Fake President wants architecture to move back before democracy, voting rights, an educated populace

A modest example of Trumpler architecture

President Trump is planning on “Making Federal Buildings Beautiful Again” with an executive order that would make a classical style the default for federal buildings in Washington and other parts of the country, The New York Times reported Wednesday.

The draft order would encourage Greek and Roman architectural designs instead of modern architecture. The order is expected to go in front of Trump next month…

“For too long architectural elites and bureaucrats have derided the idea of beauty, blatantly ignored public opinions on style, and have quietly spent taxpayer money constructing ugly, expensive, and inefficient buildings,” Marion Smith, head of the National Civic Art Society, wrote in a text message to the Times.

Smith told The Hill that the order is “a great step forward” in revising the GSA design process and “protecting the classical design of Washington, D.C.,” which has had “bipartisan consensus…for hundreds of years.”

The order would implement a “re-beautification” committee to discuss designs, but the White House would ultimately decide which style is approved. Proposed modern designs would have to reach a higher bar to obtain approval…

The American Institute of Architects has encouraged members to speak out against the order and sign a petition condemning the “top-down approach” of regulating design.

What? You expected a megalomaniac – no conscience, no respect for education, little comprehension of history [especially gross errors] – to take time off from trying to reshape this nation to suit the taste of fascist father-figures.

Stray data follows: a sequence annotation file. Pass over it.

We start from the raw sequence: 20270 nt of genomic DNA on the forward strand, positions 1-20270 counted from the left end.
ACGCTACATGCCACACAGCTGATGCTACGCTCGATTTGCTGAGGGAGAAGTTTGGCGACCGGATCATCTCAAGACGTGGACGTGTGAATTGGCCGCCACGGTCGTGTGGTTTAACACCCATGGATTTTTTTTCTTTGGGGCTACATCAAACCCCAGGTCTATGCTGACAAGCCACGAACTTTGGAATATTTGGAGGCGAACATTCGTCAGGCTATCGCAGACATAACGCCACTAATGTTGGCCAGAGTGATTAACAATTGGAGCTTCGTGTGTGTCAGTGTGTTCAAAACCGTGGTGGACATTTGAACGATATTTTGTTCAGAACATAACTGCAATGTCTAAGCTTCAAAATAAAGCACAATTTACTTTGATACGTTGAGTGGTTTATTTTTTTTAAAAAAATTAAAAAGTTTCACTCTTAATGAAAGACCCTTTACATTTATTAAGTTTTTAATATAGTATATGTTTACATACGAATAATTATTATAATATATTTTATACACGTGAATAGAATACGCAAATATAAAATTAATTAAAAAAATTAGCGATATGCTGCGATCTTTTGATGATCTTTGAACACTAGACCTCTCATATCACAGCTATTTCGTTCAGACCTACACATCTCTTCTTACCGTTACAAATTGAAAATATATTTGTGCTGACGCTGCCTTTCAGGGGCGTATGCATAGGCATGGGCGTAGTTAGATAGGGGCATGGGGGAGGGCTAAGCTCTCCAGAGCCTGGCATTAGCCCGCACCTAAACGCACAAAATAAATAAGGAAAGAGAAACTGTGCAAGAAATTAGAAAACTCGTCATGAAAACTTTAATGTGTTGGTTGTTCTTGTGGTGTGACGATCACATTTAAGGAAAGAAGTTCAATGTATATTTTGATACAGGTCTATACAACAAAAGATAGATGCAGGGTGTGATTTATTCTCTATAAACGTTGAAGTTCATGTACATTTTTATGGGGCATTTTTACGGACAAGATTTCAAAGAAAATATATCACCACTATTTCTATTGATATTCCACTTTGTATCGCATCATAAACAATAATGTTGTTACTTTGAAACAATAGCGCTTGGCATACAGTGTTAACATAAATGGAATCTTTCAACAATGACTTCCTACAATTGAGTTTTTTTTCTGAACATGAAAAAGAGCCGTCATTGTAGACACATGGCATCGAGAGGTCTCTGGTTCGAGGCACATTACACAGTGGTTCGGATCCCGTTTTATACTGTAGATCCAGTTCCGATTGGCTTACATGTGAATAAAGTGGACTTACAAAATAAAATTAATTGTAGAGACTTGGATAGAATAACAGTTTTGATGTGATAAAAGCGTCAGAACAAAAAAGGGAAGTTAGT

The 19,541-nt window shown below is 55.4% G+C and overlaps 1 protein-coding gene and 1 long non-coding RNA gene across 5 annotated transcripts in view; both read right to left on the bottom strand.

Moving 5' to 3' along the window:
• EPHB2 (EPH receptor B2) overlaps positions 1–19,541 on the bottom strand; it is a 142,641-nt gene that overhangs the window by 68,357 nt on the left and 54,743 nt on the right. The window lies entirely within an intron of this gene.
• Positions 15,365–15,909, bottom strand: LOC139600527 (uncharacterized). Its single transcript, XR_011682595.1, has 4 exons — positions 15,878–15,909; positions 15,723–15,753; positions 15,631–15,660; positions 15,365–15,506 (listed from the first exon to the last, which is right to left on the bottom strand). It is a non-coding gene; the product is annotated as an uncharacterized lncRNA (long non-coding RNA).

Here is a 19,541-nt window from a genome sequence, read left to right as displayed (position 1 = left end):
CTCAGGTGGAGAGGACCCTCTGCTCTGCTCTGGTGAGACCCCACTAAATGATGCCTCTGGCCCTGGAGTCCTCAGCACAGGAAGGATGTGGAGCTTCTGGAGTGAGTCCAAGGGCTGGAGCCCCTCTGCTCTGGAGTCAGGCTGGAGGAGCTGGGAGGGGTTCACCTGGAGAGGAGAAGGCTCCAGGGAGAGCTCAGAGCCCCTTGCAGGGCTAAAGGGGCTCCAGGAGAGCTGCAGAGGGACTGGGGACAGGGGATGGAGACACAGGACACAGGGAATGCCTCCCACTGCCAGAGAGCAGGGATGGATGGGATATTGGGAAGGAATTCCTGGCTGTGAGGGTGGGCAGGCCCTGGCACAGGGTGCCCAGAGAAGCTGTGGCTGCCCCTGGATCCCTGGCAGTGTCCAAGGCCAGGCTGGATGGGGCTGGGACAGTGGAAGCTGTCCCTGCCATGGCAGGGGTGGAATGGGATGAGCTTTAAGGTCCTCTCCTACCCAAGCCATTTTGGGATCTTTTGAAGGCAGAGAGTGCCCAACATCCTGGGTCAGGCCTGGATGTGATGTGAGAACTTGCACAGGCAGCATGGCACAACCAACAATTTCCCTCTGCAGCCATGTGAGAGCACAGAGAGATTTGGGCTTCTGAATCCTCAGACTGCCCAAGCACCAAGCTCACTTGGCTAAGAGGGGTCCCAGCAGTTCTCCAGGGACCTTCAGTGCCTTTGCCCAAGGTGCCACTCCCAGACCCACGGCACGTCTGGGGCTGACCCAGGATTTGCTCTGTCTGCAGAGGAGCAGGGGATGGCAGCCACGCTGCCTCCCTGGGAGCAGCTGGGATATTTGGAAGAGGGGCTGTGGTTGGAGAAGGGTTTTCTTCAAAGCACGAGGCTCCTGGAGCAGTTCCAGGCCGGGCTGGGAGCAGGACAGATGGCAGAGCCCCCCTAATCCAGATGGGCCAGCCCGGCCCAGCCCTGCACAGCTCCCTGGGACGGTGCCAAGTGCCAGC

A “Roman army knife” from 2,000 years ago

A 2000-year-old tool that has gone on display in a Cambridge museum has been taken as proof that the Romans invented the Swiss army knife.

The Roman version of the famous multi-purpose tool includes a spoon, knife, three pronged fork, spike and even what looks like a toothpick.

At only 15cm long it would have fitted easily into the pocket of a discerning diner and is easy to clean and sharpen thanks to the silver and iron used to make it.

The Roman eating implement has been estimated to date from between 201 to 300 AD and originates from the Mediterranean region of Europe.

The tool is currently on display for the first time at the Fitzwilliam Museum, Cambridge.

Lucy Theobald, a spokesperson for the museum, said: “It’s believed to be an example of a Roman ‘Swiss army knife’ – a silver implement with a knife, spoon, fork, a spike for extracting meat from snails, and a spatula, which is believed to have been used for poking sauce out of narrow-necked bottles.”

No plastic, either. Every bit is repairable or easily replaceable. If you don’t remember when repairing things used to be part of design.